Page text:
The Relative Risk Tool web app allows students to compare risks relating to COVID-19 with other more familiar risks, to make multiplicative comparisons, and to interpret them.
Surani Joshua, James Drimalla, Dru Horne, Heather Lavender, Alexandra Yon, Cameron Byerley, Hyunkyoung Yoon, and Kevin Moore
Jere Confrey, Meetal Shah, and Alan Maloney
Three learning trajectories and their connections show how to promote vertical coherence in PK–12 mathematics education.
In this article, I propose a mathematical version of Universal Design for Learning called UDL Math. I describe three classrooms that include students with disabilities in meaningful mathematics and explore how the teachers create access through multiple means of engagement, representation, and strategic action.
Deanna Pecaski McLennan
For the Love of Mathematics
Amanda K. Riske, Catherine E. Cullicott, Amanda Mohammad Mirzaei, Amanda Jansen, and James Middleton
We introduce the Into Math Graph tool, which students use to graph how “into" mathematics they are over time. Using this tool can help teachers foster conversations with students and design experiences that focus on engagement from the student’s perspective.
Crystal Kalinec-Craig, Emily P. Bonner, and Traci Kelley
This article describes an innovation in an elementary mathematics education course called SEE Math (Support and Enrichment Experiences in Mathematics), which aims to support teacher candidates (TCs) as they learn to teach mathematics through problem solving while promoting equity during multiple experiences with a child. During this 8-week program, TCs craft and implement tasks that promote problem solving in the context of a case study of a child’s thinking while collecting and analyzing student data to support future instructional decisions. The program culminates in a mock parent–teacher conference. Data samples show how SEE Math offers TCs an opportunity to focus on the nuances of children’s strengths rather than traditional measures of achievement and skill.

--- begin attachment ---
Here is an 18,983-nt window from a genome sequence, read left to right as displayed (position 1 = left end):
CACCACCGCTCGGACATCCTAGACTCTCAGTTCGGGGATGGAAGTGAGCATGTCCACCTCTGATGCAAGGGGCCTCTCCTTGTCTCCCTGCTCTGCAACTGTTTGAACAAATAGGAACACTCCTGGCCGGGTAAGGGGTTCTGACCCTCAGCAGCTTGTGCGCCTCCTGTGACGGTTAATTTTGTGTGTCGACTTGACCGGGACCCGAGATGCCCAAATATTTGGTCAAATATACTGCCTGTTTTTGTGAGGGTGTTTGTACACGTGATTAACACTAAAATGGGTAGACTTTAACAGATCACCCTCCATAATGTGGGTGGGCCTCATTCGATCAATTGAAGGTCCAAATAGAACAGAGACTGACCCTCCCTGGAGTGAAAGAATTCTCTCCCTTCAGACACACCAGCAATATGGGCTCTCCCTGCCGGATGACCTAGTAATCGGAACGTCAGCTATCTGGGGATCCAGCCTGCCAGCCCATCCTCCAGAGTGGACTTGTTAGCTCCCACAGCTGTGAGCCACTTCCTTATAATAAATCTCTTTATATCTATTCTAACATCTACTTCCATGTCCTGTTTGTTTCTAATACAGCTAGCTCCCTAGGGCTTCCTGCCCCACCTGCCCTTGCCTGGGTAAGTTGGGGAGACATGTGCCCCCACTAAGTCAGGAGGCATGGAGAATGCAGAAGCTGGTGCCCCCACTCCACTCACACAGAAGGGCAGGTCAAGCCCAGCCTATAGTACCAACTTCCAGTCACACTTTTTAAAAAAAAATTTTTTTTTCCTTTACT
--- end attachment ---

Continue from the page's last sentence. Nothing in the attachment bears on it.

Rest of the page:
Providing students the autonomy and choice to learn when productive struggle becomes unproductive is a core teaching belief in the author’s classroom. This article tells the story of one student’s ability to know and express when his frustration was too great and how he chose to walk away from his work and return the next day.
Rachel B. Snider
Examples are an essential part of mathematics teaching and learning, used on a daily basis to teach and practice content. Yet, selecting good examples for teaching is complex and challenging. This article presents ideas to consider when selecting examples, drawn from a research study with algebra 2 teachers.
Brandon G. McMillan and Theodore Sagun
This instructional activity gives teachers access to student thinking that can be leveraged to extend and connect their ideas.
Katherine Baker, Naomi A. Jessup, Victoria R. Jacobs, Susan B. Empson, and Joan Case
Productive struggle is an essential part of mathematics instruction that promotes learning with deep understanding. A video scenario is used to provide a glimpse of productive struggle in action and to showcase its characteristics for both students and teachers. Suggestions for supporting productive struggle are provided.